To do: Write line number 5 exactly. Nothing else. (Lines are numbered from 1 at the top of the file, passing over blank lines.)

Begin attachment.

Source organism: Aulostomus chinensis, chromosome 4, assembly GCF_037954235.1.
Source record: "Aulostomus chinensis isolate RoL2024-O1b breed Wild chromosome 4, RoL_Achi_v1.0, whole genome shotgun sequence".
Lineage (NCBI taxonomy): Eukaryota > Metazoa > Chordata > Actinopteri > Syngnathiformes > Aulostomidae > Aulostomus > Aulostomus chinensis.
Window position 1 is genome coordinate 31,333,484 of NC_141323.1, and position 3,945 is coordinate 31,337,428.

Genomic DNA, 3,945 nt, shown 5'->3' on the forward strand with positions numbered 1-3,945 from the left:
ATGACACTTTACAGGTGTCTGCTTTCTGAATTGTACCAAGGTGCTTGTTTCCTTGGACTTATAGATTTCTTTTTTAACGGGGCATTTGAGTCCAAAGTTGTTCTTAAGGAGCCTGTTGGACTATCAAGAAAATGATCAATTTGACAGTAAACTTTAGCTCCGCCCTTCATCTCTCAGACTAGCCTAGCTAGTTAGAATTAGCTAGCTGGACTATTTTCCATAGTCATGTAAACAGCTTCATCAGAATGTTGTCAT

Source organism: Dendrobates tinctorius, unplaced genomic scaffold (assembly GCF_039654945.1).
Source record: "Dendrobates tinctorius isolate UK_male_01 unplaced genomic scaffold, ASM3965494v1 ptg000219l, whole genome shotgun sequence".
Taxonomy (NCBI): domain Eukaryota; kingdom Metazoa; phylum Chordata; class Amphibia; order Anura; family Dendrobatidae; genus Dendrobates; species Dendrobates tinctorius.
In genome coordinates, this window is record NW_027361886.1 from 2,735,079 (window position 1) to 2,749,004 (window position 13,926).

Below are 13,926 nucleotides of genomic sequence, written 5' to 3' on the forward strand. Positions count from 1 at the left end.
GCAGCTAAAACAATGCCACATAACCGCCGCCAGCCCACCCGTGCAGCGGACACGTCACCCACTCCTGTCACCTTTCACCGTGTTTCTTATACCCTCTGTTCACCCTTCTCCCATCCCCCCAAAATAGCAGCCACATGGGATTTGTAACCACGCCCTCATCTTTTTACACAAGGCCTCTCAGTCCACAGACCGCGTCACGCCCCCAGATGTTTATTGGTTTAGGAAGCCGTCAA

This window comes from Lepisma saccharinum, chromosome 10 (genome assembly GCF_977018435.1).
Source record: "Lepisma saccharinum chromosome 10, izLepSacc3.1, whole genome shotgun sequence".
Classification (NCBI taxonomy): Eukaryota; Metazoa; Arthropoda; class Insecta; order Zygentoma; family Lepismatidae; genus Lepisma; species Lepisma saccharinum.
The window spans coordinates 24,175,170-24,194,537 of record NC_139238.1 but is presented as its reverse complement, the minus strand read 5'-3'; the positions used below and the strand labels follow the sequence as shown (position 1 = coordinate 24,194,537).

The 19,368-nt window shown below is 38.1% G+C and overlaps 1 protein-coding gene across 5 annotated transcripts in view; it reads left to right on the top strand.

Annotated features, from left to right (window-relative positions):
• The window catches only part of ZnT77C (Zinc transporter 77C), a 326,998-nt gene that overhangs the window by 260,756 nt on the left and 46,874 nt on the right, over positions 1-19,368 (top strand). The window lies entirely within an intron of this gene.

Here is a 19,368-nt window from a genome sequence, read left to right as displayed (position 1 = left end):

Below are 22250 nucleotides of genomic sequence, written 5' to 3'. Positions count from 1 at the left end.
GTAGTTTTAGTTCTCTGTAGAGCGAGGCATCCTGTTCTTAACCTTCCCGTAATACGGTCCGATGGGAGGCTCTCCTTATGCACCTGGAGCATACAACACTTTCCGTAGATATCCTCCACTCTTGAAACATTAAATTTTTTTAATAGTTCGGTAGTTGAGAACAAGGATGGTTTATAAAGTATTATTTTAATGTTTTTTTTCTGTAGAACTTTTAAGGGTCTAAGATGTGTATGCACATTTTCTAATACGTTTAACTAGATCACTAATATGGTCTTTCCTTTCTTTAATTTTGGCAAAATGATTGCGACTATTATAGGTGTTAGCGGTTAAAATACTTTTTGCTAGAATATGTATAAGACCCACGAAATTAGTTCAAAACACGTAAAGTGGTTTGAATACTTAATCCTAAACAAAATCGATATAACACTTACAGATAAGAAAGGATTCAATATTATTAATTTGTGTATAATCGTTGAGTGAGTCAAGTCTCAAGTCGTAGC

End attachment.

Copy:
Genomic DNA, 3,945 nt, shown 5'->3' on the forward strand with positions numbered 1-3,945 from the left: